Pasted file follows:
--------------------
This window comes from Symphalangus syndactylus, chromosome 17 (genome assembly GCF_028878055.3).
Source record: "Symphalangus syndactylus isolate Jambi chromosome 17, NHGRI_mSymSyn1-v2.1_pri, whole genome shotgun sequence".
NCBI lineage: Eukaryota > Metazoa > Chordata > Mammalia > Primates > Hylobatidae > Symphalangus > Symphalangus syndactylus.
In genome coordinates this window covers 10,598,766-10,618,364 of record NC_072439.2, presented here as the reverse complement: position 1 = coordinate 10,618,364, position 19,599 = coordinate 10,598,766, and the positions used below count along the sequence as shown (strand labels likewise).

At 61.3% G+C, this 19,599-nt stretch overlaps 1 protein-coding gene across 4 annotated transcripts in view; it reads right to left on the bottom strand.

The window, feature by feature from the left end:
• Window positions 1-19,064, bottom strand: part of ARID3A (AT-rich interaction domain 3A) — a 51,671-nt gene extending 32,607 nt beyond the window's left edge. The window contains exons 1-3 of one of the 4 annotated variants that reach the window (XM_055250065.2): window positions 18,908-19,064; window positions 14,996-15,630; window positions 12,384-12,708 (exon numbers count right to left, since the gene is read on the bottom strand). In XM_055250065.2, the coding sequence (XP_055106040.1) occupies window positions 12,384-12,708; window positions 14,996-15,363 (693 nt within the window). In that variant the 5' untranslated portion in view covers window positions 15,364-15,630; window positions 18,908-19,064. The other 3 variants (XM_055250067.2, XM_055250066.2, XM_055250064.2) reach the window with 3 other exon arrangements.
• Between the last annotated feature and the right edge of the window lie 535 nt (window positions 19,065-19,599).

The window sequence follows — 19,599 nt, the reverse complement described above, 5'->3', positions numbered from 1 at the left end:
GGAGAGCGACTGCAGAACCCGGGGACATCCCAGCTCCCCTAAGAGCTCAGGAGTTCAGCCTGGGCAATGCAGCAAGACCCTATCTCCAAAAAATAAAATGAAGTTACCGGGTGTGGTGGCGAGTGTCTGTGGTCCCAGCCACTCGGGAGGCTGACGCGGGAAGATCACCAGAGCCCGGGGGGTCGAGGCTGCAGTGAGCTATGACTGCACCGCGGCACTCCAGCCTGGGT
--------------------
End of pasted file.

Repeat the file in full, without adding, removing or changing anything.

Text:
This window comes from Symphalangus syndactylus, chromosome 17 (genome assembly GCF_028878055.3).
Source record: "Symphalangus syndactylus isolate Jambi chromosome 17, NHGRI_mSymSyn1-v2.1_pri, whole genome shotgun sequence".
NCBI lineage: Eukaryota > Metazoa > Chordata > Mammalia > Primates > Hylobatidae > Symphalangus > Symphalangus syndactylus.
In genome coordinates this window covers 10,598,766-10,618,364 of record NC_072439.2, presented here as the reverse complement: position 1 = coordinate 10,618,364, position 19,599 = coordinate 10,598,766, and the positions used below count along the sequence as shown (strand labels likewise).

At 61.3% G+C, this 19,599-nt stretch overlaps 1 protein-coding gene across 4 annotated transcripts in view; it reads right to left on the bottom strand.

The window, feature by feature from the left end:
• Window positions 1-19,064, bottom strand: part of ARID3A (AT-rich interaction domain 3A) — a 51,671-nt gene extending 32,607 nt beyond the window's left edge. The window contains exons 1-3 of one of the 4 annotated variants that reach the window (XM_055250065.2): window positions 18,908-19,064; window positions 14,996-15,630; window positions 12,384-12,708 (exon numbers count right to left, since the gene is read on the bottom strand). In XM_055250065.2, the coding sequence (XP_055106040.1) occupies window positions 12,384-12,708; window positions 14,996-15,363 (693 nt within the window). In that variant the 5' untranslated portion in view covers window positions 15,364-15,630; window positions 18,908-19,064. The other 3 variants (XM_055250067.2, XM_055250066.2, XM_055250064.2) reach the window with 3 other exon arrangements.
• Between the last annotated feature and the right edge of the window lie 535 nt (window positions 19,065-19,599).

The window sequence follows — 19,599 nt, the reverse complement described above, 5'->3', positions numbered from 1 at the left end:
GGAGAGCGACTGCAGAACCCGGGGACATCCCAGCTCCCCTAAGAGCTCAGGAGTTCAGCCTGGGCAATGCAGCAAGACCCTATCTCCAAAAAATAAAATGAAGTTACCGGGTGTGGTGGCGAGTGTCTGTGGTCCCAGCCACTCGGGAGGCTGACGCGGGAAGATCACCAGAGCCCGGGGGGTCGAGGCTGCAGTGAGCTATGACTGCACCGCGGCACTCCAGCCTGGGT